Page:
Vizy, a new machine vision camera from Charmed Labs, has blown through their crowdfunding goal on the promise of making machine vision projects both easier and simpler to deploy. The camera, which starts around $250, integrates a Raspberry Pi 4 with built-in power and shutdown management, and comes with a variety of pre-installed applications so one can dive right in.
The Sony IMX477 camera sensor is the same one found in the Raspberry Pi high quality camera, and supports capture rates of up to 300 frames per second (under the right conditions, anyway.) Unlike the usual situation faced by most people when a Raspberry Pi is involved, there’s no need to worry about adding a real-time clock, enclosure, or ensuring shutdowns happen properly; it’s all taken care of.
Charmed Labs are the same folks behind the Pixy and Pixy 2 cameras, and Vizy goes further in the sense that everything required for a machine vision project has been put onboard and made easy to use and deploy, even the vision processing functions work locally and have no need for a wireless data connection (though one is needed for things like automatic uploading or sharing.) For outdoor or remote applications, there’s a weatherproof enclosure option, and wireless connectivity in areas with no WiFi can be obtained by plugging in a USB cellular modem.
A few of the more hacker-friendly hardware features are things like a high-current I/O header and support for both C/CS and M12 lenses for maximum flexibility. The IR filter can also be enabled or disabled via software, so no more swapping camera modules for ones with the IR filter removed. On the software side, applications are all written in Python and use open software like Tensorflow and OpenCV for processing.
The feature list looks good, but Vizy also seems to have a clear focus. It looks best aimed at enabling projects with the following structure:
Detect Things (people, animals, cars, text, insects, and more) and/or Measure Things (size, speed, duration, color, count, angle, brightness, etc.)
Perform an Action (for example, push a notification or enable a high-current I/O) and/or Record (save images, video, or other data locally or remotely.)
A good example of this structure is the Birdfeeder application which comes pre-installed. With the camera pointed toward a birdfeeder, animals coming for a snack are detected. If the visitor is a bird, Vizy identifies the species and uploads an image. If the animal is not a bird (for example, a squirrel) then Vizy can detect that as well and, using the I/O header, could briefly turn on a sprinkler to repel the hungry party-crasher. A sample Birdfeeder photo stream is here on Google Photos.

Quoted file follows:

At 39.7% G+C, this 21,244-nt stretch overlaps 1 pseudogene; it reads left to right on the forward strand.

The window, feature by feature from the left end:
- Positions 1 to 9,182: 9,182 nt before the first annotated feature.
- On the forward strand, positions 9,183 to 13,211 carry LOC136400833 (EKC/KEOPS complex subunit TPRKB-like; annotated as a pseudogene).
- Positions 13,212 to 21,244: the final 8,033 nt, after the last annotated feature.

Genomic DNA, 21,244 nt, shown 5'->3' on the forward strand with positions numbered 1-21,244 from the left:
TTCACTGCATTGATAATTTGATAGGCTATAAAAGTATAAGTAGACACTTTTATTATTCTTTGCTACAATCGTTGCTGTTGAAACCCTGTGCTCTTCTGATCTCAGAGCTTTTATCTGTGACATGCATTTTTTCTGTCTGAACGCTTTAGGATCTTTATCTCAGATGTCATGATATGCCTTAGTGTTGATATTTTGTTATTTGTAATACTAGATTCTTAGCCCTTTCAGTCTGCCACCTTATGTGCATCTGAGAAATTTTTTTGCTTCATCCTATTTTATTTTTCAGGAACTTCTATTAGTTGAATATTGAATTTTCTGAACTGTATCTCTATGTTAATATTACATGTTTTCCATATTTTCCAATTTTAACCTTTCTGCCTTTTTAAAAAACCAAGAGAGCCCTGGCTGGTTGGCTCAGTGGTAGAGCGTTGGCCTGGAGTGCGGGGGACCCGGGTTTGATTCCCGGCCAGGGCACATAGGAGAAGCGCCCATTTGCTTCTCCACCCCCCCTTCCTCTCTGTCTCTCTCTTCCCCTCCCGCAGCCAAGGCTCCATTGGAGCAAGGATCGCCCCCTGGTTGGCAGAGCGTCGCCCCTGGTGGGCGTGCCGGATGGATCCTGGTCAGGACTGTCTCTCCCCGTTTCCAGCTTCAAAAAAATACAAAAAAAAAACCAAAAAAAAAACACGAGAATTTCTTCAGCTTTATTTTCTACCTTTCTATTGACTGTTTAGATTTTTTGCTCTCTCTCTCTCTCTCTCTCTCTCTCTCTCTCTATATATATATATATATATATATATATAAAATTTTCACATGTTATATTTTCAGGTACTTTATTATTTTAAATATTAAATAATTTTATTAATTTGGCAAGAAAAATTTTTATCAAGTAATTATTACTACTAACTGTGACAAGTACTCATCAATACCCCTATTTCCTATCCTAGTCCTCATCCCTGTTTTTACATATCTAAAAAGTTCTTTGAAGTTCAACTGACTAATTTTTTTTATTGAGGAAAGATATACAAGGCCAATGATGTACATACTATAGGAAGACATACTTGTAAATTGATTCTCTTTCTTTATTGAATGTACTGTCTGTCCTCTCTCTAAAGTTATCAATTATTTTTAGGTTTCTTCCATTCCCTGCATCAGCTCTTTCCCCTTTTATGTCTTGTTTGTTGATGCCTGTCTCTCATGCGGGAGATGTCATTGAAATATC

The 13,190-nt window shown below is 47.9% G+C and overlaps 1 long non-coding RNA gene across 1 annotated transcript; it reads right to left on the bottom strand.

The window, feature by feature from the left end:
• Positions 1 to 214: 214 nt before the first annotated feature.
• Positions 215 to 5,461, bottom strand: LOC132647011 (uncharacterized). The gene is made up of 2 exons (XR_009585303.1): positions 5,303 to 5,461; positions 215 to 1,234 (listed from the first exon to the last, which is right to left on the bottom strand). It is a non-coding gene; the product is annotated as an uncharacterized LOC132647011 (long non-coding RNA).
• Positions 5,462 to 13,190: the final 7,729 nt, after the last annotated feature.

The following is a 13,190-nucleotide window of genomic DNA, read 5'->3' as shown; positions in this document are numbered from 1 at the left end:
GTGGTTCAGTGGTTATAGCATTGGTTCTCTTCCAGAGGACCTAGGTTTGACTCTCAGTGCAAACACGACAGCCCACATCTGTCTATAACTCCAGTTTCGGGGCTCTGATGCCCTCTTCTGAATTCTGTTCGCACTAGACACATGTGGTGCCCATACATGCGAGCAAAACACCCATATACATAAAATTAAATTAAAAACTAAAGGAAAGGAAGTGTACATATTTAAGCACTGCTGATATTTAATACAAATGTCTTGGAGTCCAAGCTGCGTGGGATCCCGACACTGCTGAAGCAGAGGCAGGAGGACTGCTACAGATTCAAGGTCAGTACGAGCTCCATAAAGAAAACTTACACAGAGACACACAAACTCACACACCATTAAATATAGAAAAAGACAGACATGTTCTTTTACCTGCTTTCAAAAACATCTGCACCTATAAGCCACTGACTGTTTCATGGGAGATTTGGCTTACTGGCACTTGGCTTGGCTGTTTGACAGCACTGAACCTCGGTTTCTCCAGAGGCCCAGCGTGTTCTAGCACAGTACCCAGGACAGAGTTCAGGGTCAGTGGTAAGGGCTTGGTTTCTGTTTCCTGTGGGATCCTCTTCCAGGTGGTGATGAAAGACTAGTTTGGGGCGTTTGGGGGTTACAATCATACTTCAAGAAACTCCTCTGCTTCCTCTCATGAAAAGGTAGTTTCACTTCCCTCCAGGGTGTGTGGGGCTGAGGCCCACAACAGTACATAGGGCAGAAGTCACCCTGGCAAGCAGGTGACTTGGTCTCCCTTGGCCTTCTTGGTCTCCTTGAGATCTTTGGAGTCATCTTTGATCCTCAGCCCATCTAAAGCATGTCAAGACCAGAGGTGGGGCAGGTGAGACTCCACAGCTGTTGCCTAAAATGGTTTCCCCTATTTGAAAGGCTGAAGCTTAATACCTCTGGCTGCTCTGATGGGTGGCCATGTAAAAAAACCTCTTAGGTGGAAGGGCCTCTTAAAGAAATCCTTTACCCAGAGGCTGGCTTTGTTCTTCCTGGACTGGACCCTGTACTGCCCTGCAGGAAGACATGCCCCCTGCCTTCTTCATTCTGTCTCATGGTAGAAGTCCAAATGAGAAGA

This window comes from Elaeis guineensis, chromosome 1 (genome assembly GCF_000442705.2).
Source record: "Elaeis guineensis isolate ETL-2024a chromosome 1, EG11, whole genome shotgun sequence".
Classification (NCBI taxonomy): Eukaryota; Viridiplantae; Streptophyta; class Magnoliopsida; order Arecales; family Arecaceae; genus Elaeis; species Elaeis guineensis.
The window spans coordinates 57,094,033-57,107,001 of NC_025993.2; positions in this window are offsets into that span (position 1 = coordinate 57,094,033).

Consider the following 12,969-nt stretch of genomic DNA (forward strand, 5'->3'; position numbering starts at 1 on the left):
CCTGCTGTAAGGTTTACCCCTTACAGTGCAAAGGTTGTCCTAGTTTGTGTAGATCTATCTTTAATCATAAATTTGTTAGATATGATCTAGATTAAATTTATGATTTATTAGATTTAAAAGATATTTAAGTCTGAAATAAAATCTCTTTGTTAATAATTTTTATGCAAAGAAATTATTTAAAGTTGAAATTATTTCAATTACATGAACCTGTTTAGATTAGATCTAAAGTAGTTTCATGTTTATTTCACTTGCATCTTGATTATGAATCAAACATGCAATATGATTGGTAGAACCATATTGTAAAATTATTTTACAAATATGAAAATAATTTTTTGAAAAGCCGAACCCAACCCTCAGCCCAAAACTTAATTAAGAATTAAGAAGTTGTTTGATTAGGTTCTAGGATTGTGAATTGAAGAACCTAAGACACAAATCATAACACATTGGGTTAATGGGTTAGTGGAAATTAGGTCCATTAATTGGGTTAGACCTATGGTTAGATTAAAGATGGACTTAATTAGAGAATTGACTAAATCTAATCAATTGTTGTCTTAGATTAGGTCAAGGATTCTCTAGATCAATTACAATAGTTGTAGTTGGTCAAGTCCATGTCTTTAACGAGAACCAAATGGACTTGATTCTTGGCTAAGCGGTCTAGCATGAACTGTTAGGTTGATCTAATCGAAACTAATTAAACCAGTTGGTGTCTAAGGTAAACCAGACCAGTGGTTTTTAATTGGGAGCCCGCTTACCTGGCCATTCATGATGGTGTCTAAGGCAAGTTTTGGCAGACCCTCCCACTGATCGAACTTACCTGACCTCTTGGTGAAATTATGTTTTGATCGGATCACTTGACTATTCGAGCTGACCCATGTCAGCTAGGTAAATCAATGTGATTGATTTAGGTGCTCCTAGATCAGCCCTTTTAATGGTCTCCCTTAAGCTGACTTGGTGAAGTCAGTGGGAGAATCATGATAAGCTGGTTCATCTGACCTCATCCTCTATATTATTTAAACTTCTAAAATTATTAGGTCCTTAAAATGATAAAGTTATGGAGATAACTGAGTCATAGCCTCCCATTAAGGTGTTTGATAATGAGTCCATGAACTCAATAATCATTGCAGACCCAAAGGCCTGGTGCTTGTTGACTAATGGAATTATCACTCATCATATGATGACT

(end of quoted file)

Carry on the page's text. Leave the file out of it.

Motionscope is a more unusual but very interesting-looking application, and its purpose is to capture moving objects and measure the position, velocity, and acceleration of each. A picture does a far better job of explaining what Motionscope does, so here is a screenshot of the results of watching some billiard balls and showing what it can do.
9 thoughts on “Vizy “AI Camera” Wants To Make Machine Vision Less Complex”
Nice that it includes the Combicon (style?) connector for the digital and analog I/O. Those can be surprisingly expensive depending on who makes them.
They say that “you can drive relays, solenoids, motors, lighting and even sprinkler valves directly.”
For something that looks like a Raspb 4 and HQ camera board in a case this seems expensive. I’m not getting what I’m missing from the description.
Software development, presumably.
It is and it isn’t. A pi and a hq camera will total $100 off the shelf. There’s another board that ingrates a few other sensors and power management, might be another $50 off the shelf. Then there’s the lens $25 and a nice case which might cost them $1 but would cost you several hours of work to replicate. So that’s $175 plus hours of your time just for the hardware.
Then there’s the software which saves several more hours and teaches you something.
I’ve backed this, and am looking forward to scaring the crap out of the raccoons that try to get my koi. I wonder how powerful a laser would have to be to sting them through all of that fur….
Start at a megawatt and work your way backward.
BBQ this early in the morning.
I can very much assure you that a 4kW CW fiber laser would sting just as well
Was thinking the same but for moles
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